CNET también está disponible en español.

Ir a español

Don't show this again

HolidayBuyer's Guide

Musk's Mars rocket

New grand-daddy of all rockets

Rocket man

So far... lots of rockets

SpaceX vs. Saturn V

Your ride to Mars

Meet the Raptor

Raptors in formation

One hefty rocket

Inside a future space ship

Musk and "future Mars"

Mars is not enough

Cosmic filling stops

Mars economics

Martian fiesta?

In a much-anticipated talk at a space conference in Mexico on Tuesday, SpaceX founder Elon Musk revealed his grand ambition to build a city on Mars of as many as a million people and as soon as the 2060s. The plan centers on a huge new SpaceX rocket (shown here in a slide from Musk's presentation) even more powerful than the huge Saturn V rockets used for the Apollo missions of the 1960s and '70s.

Caption by / Photo by Screenshot by Morgan Little/CNET

This comparison shows how the SpaceX Mars rocket, powered by nearly 50 Raptor engines, will dwarf most other rockets.

Caption by / Photo by Screenshot by Morgan Little/CNET

Musk on stage at the International Astronautical Conference in Guadalajara, Mexico. The SpaceX CEO laid out an audacious plan over the course of a few hours detailing a timeline that begins with initial flights to Mars within a decade working toward a goal of a self-sustaining Martian metropolis.

Caption by / Photo by Oscar Gutierrez/CNET

A timeline of SpaceX rocket launches so far. Musk has built an impressive commercial rocket enterprise in 15 years, but it's nothing compared with what he hopes to accomplish in the next 40 years.

Caption by / Photo by Screenshot by Morgan Little/CNET

A comparison of the SpaceX Mars vehicle and Saturn V rocket used for NASA's moon missions.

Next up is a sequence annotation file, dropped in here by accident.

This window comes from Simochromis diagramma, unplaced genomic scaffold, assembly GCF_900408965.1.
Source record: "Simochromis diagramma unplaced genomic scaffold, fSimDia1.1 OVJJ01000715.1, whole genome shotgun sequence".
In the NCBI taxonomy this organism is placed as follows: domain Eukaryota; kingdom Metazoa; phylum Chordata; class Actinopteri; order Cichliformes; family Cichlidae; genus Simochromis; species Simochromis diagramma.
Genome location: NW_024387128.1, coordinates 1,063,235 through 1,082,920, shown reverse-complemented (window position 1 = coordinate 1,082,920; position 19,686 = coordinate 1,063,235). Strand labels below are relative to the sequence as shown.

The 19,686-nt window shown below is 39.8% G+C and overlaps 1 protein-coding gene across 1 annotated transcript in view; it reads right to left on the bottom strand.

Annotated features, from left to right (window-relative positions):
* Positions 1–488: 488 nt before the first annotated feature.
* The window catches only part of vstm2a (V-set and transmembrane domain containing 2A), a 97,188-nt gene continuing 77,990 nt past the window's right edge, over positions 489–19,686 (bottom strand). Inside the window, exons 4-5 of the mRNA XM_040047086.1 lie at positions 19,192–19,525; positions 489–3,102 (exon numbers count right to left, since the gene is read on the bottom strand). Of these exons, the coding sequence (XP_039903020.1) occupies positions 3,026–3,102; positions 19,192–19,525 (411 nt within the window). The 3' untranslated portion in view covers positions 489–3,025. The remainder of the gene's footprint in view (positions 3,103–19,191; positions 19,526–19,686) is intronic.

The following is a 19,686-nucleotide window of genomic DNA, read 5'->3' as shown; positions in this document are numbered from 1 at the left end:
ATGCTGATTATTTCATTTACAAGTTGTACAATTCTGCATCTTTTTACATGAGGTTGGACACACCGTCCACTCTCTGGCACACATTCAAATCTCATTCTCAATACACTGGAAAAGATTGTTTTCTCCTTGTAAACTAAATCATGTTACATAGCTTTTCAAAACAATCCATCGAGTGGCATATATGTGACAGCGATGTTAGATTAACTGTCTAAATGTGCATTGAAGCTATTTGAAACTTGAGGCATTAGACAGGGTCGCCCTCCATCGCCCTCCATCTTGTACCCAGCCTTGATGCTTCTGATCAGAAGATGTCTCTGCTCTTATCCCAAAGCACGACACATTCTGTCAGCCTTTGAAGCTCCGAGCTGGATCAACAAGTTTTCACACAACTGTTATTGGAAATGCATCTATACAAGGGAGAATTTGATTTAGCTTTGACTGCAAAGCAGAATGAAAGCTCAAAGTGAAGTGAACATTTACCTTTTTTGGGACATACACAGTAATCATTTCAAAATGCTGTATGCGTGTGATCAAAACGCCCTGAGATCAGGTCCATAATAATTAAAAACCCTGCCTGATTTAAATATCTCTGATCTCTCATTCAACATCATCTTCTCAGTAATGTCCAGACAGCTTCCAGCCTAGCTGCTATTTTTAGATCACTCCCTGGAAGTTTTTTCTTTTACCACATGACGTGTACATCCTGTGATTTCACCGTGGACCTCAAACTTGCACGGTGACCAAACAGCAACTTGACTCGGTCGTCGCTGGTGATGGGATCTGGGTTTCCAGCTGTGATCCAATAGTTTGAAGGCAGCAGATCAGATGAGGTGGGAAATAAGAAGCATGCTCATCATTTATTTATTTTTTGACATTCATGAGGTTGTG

Caption by / Photo by Screenshot by Morgan Little / CNET

This slide from Musk's Mars show details the SpaceX space ship that would transport passengers between Mars and Earth and perhaps even deeper into the solar system. It is designed to eventually carry 100 passengers, although at one point Musk mentioned he hoped to have ships with twice that capacity.

Caption by / Photo by Screenshot by Morgan Little / CNET

A look at the engine that will power SpaceX Mars missions. Each rocket will carry 47 of these to create over three times more thrust than a Saturn V rocket.

Caption by / Photo by Screenshot by Morgan Little / CNET

This slide shows how the dozens of engines in each Mars rocket would be configured.

Caption by / Photo by Screenshot by Morgan Little/CNET

A break down of the specs on the Mars rocket booster that will do most of the heavy lifting for Mars missions to get payloads out of Earth's gravity well. Afterward, it separates and returns to Earth to be re-used, just like what SpaceX has started to demonstrate with its Falcon 9 rockets.

Caption by / Photo by Screenshot by Morgan Little/CNET

The view from inside the development tank for SpaceX's Mars ship.

Caption by / Photo by Screenshot by Morgan Little/CNET

Throughout the presentation, the depiction of Mars behind Musk would change, sometimes appearing as the dry, desolate Mars we know, and other times appearing transformed into a more Earth-like world with clouds and patches of green.

Caption by / Photo by Óscar Gutiérrez/CNET

As if building a metropolis on Mars weren't ambitious enough, Musk ended by noting that SpaceX's space ships could be ideal for exploring the rest of the solar system of refueling stations were setup on places like Saturn's moon Enceladus.

Caption by / Photo by Screenshot by Morgan Little/CNET

Europa, which has been in the news this week as a place worth exploring for potential life, is another place Musk envisions as good for setting up a cosmic gas station.

Caption by / Photo by Screen shot by Morgan Little/CNET

To make his Martian metropolis feasible, Musk said it would be first necesarry to bring down the cost of moving to the red planet to under $200,000 in today's dollars.

Caption by / Photo by Screenshot by Morgan Little/CNET

Back in 2002, the early SpaceX team shows it has what it takes to make humans an interplanetary species... or something. For all the details, be sure to check out our live coverage of the event.

Caption by / Photo by Screenshot by Morgan Little/CNET
Published: